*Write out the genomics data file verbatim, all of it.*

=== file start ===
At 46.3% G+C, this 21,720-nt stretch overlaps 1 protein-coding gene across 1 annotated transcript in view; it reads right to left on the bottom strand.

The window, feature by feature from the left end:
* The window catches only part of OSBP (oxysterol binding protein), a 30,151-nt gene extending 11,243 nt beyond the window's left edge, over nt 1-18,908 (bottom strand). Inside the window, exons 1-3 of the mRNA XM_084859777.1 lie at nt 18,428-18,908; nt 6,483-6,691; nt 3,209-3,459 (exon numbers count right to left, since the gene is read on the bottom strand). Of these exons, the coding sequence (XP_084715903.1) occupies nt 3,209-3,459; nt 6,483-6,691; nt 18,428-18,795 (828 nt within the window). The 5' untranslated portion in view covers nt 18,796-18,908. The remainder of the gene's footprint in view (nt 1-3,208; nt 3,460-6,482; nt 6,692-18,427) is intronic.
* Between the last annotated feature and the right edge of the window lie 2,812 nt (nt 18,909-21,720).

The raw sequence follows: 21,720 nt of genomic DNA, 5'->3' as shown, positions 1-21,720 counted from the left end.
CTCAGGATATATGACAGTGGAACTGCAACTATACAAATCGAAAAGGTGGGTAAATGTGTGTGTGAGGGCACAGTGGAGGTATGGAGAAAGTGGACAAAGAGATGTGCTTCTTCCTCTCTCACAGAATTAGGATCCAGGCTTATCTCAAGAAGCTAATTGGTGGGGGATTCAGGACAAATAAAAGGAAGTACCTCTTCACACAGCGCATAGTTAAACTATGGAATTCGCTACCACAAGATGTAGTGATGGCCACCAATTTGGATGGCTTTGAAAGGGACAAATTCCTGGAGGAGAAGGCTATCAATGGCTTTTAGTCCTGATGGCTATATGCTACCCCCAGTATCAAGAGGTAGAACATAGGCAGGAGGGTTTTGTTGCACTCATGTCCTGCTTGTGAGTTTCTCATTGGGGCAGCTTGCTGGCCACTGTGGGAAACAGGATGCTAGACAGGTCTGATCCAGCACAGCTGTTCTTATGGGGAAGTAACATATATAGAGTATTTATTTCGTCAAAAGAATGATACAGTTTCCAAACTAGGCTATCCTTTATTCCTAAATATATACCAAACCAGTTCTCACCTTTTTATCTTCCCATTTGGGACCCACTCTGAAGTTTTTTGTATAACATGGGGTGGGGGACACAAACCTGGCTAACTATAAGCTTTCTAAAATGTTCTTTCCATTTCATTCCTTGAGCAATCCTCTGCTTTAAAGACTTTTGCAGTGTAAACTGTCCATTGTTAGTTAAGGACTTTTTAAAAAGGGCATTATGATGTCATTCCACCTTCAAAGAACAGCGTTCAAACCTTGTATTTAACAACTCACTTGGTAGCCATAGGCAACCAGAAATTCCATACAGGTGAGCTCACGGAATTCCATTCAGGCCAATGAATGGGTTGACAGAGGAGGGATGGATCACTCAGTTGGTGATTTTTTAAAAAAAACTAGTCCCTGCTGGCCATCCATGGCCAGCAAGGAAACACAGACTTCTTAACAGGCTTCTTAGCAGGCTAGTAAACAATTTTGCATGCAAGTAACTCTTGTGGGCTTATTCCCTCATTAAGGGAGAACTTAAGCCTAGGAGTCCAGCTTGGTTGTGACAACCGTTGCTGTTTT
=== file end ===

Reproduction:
At 46.3% G+C, this 21,720-nt stretch overlaps 1 protein-coding gene across 1 annotated transcript in view; it reads right to left on the bottom strand.

The window, feature by feature from the left end:
* The window catches only part of OSBP (oxysterol binding protein), a 30,151-nt gene extending 11,243 nt beyond the window's left edge, over nt 1-18,908 (bottom strand). Inside the window, exons 1-3 of the mRNA XM_084859777.1 lie at nt 18,428-18,908; nt 6,483-6,691; nt 3,209-3,459 (exon numbers count right to left, since the gene is read on the bottom strand). Of these exons, the coding sequence (XP_084715903.1) occupies nt 3,209-3,459; nt 6,483-6,691; nt 18,428-18,795 (828 nt within the window). The 5' untranslated portion in view covers nt 18,796-18,908. The remainder of the gene's footprint in view (nt 1-3,208; nt 3,460-6,482; nt 6,692-18,427) is intronic.
* Between the last annotated feature and the right edge of the window lie 2,812 nt (nt 18,909-21,720).

The raw sequence follows: 21,720 nt of genomic DNA, 5'->3' as shown, positions 1-21,720 counted from the left end.
CTCAGGATATATGACAGTGGAACTGCAACTATACAAATCGAAAAGGTGGGTAAATGTGTGTGTGAGGGCACAGTGGAGGTATGGAGAAAGTGGACAAAGAGATGTGCTTCTTCCTCTCTCACAGAATTAGGATCCAGGCTTATCTCAAGAAGCTAATTGGTGGGGGATTCAGGACAAATAAAAGGAAGTACCTCTTCACACAGCGCATAGTTAAACTATGGAATTCGCTACCACAAGATGTAGTGATGGCCACCAATTTGGATGGCTTTGAAAGGGACAAATTCCTGGAGGAGAAGGCTATCAATGGCTTTTAGTCCTGATGGCTATATGCTACCCCCAGTATCAAGAGGTAGAACATAGGCAGGAGGGTTTTGTTGCACTCATGTCCTGCTTGTGAGTTTCTCATTGGGGCAGCTTGCTGGCCACTGTGGGAAACAGGATGCTAGACAGGTCTGATCCAGCACAGCTGTTCTTATGGGGAAGTAACATATATAGAGTATTTATTTCGTCAAAAGAATGATACAGTTTCCAAACTAGGCTATCCTTTATTCCTAAATATATACCAAACCAGTTCTCACCTTTTTATCTTCCCATTTGGGACCCACTCTGAAGTTTTTTGTATAACATGGGGTGGGGGACACAAACCTGGCTAACTATAAGCTTTCTAAAATGTTCTTTCCATTTCATTCCTTGAGCAATCCTCTGCTTTAAAGACTTTTGCAGTGTAAACTGTCCATTGTTAGTTAAGGACTTTTTAAAAAGGGCATTATGATGTCATTCCACCTTCAAAGAACAGCGTTCAAACCTTGTATTTAACAACTCACTTGGTAGCCATAGGCAACCAGAAATTCCATACAGGTGAGCTCACGGAATTCCATTCAGGCCAATGAATGGGTTGACAGAGGAGGGATGGATCACTCAGTTGGTGATTTTTTAAAAAAAACTAGTCCCTGCTGGCCATCCATGGCCAGCAAGGAAACACAGACTTCTTAACAGGCTTCTTAGCAGGCTAGTAAACAATTTTGCATGCAAGTAACTCTTGTGGGCTTATTCCCTCATTAAGGGAGAACTTAAGCCTAGGAGTCCAGCTTGGTTGTGACAACCGTTGCTGTTTT